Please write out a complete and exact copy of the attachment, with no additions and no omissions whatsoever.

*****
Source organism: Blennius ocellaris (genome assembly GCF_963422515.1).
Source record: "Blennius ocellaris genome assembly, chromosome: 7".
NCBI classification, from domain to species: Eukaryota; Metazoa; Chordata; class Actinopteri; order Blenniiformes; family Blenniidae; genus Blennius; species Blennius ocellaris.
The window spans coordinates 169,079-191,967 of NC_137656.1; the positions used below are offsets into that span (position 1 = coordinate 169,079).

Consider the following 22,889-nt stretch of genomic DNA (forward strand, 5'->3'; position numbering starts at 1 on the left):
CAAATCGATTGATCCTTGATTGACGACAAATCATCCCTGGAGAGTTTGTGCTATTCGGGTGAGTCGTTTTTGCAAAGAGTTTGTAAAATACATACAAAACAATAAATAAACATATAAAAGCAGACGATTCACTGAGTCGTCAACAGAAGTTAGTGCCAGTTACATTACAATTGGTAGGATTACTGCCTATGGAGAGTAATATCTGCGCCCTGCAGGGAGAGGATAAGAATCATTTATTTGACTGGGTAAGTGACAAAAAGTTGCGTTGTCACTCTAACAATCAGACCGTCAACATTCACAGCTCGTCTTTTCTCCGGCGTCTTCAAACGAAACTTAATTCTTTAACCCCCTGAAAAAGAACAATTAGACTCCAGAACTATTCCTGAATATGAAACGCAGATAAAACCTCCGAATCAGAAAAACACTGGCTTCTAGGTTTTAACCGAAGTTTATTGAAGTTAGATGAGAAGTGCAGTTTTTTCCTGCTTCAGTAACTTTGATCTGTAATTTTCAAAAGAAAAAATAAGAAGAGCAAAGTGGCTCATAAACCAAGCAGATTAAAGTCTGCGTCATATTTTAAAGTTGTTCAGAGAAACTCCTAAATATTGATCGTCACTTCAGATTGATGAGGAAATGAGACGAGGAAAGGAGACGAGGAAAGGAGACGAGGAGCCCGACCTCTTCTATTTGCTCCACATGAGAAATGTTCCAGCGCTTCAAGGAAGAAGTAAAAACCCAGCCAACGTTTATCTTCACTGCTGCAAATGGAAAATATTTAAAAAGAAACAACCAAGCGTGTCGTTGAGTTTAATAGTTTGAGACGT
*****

Source organism: Blennius ocellaris (genome assembly GCF_963422515.1).
Source record: "Blennius ocellaris genome assembly, chromosome: 7".
NCBI classification, from domain to species: Eukaryota; Metazoa; Chordata; class Actinopteri; order Blenniiformes; family Blenniidae; genus Blennius; species Blennius ocellaris.
The window spans coordinates 169,079-191,967 of NC_137656.1; the positions used below are offsets into that span (position 1 = coordinate 169,079).

Consider the following 22,889-nt stretch of genomic DNA (forward strand, 5'->3'; position numbering starts at 1 on the left):
CAAATCGATTGATCCTTGATTGACGACAAATCATCCCTGGAGAGTTTGTGCTATTCGGGTGAGTCGTTTTTGCAAAGAGTTTGTAAAATACATACAAAACAATAAATAAACATATAAAAGCAGACGATTCACTGAGTCGTCAACAGAAGTTAGTGCCAGTTACATTACAATTGGTAGGATTACTGCCTATGGAGAGTAATATCTGCGCCCTGCAGGGAGAGGATAAGAATCATTTATTTGACTGGGTAAGTGACAAAAAGTTGCGTTGTCACTCTAACAATCAGACCGTCAACATTCACAGCTCGTCTTTTCTCCGGCGTCTTCAAACGAAACTTAATTCTTTAACCCCCTGAAAAAGAACAATTAGACTCCAGAACTATTCCTGAATATGAAACGCAGATAAAACCTCCGAATCAGAAAAACACTGGCTTCTAGGTTTTAACCGAAGTTTATTGAAGTTAGATGAGAAGTGCAGTTTTTTCCTGCTTCAGTAACTTTGATCTGTAATTTTCAAAAGAAAAAATAAGAAGAGCAAAGTGGCTCATAAACCAAGCAGATTAAAGTCTGCGTCATATTTTAAAGTTGTTCAGAGAAACTCCTAAATATTGATCGTCACTTCAGATTGATGAGGAAATGAGACGAGGAAAGGAGACGAGGAAAGGAGACGAGGAGCCCGACCTCTTCTATTTGCTCCACATGAGAAATGTTCCAGCGCTTCAAGGAAGAAGTAAAAACCCAGCCAACGTTTATCTTCACTGCTGCAAATGGAAAATATTTAAAAAGAAACAACCAAGCGTGTCGTTGAGTTTAATAGTTTGAGACGT